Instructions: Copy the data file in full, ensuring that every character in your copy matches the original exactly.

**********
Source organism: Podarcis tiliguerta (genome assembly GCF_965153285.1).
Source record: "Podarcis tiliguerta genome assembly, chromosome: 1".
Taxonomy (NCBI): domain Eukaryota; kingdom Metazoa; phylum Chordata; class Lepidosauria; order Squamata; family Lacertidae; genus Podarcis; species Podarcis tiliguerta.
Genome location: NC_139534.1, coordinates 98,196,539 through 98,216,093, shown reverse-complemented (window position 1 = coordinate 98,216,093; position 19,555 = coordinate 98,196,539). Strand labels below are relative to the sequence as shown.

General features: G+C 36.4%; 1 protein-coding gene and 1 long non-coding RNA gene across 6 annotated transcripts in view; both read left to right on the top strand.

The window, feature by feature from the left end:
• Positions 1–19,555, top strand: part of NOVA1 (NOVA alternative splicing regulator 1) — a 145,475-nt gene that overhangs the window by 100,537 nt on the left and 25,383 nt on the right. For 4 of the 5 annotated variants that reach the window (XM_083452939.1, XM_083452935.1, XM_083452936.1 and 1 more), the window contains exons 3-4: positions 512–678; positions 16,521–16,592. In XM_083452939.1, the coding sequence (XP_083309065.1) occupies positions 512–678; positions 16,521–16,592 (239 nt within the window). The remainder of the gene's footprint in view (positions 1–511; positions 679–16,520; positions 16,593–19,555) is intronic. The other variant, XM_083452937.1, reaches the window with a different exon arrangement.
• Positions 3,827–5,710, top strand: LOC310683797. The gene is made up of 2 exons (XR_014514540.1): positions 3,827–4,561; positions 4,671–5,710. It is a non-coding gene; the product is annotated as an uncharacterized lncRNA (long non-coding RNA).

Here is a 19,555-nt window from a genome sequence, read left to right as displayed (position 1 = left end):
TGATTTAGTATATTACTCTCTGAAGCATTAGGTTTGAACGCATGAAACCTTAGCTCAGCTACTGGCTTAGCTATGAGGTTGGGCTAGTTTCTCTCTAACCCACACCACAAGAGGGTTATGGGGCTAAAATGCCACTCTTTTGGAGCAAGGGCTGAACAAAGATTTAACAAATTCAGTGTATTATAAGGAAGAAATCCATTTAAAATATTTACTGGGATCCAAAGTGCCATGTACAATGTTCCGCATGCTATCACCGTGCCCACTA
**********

Source organism: Podarcis tiliguerta (genome assembly GCF_965153285.1).
Source record: "Podarcis tiliguerta genome assembly, chromosome: 1".
Taxonomy (NCBI): domain Eukaryota; kingdom Metazoa; phylum Chordata; class Lepidosauria; order Squamata; family Lacertidae; genus Podarcis; species Podarcis tiliguerta.
Genome location: NC_139534.1, coordinates 98,196,539 through 98,216,093, shown reverse-complemented (window position 1 = coordinate 98,216,093; position 19,555 = coordinate 98,196,539). Strand labels below are relative to the sequence as shown.

General features: G+C 36.4%; 1 protein-coding gene and 1 long non-coding RNA gene across 6 annotated transcripts in view; both read left to right on the top strand.

The window, feature by feature from the left end:
• Positions 1–19,555, top strand: part of NOVA1 (NOVA alternative splicing regulator 1) — a 145,475-nt gene that overhangs the window by 100,537 nt on the left and 25,383 nt on the right. For 4 of the 5 annotated variants that reach the window (XM_083452939.1, XM_083452935.1, XM_083452936.1 and 1 more), the window contains exons 3-4: positions 512–678; positions 16,521–16,592. In XM_083452939.1, the coding sequence (XP_083309065.1) occupies positions 512–678; positions 16,521–16,592 (239 nt within the window). The remainder of the gene's footprint in view (positions 1–511; positions 679–16,520; positions 16,593–19,555) is intronic. The other variant, XM_083452937.1, reaches the window with a different exon arrangement.
• Positions 3,827–5,710, top strand: LOC310683797. The gene is made up of 2 exons (XR_014514540.1): positions 3,827–4,561; positions 4,671–5,710. It is a non-coding gene; the product is annotated as an uncharacterized lncRNA (long non-coding RNA).

Here is a 19,555-nt window from a genome sequence, read left to right as displayed (position 1 = left end):
TGATTTAGTATATTACTCTCTGAAGCATTAGGTTTGAACGCATGAAACCTTAGCTCAGCTACTGGCTTAGCTATGAGGTTGGGCTAGTTTCTCTCTAACCCACACCACAAGAGGGTTATGGGGCTAAAATGCCACTCTTTTGGAGCAAGGGCTGAACAAAGATTTAACAAATTCAGTGTATTATAAGGAAGAAATCCATTTAAAATATTTACTGGGATCCAAAGTGCCATGTACAATGTTCCGCATGCTATCACCGTGCCCACTA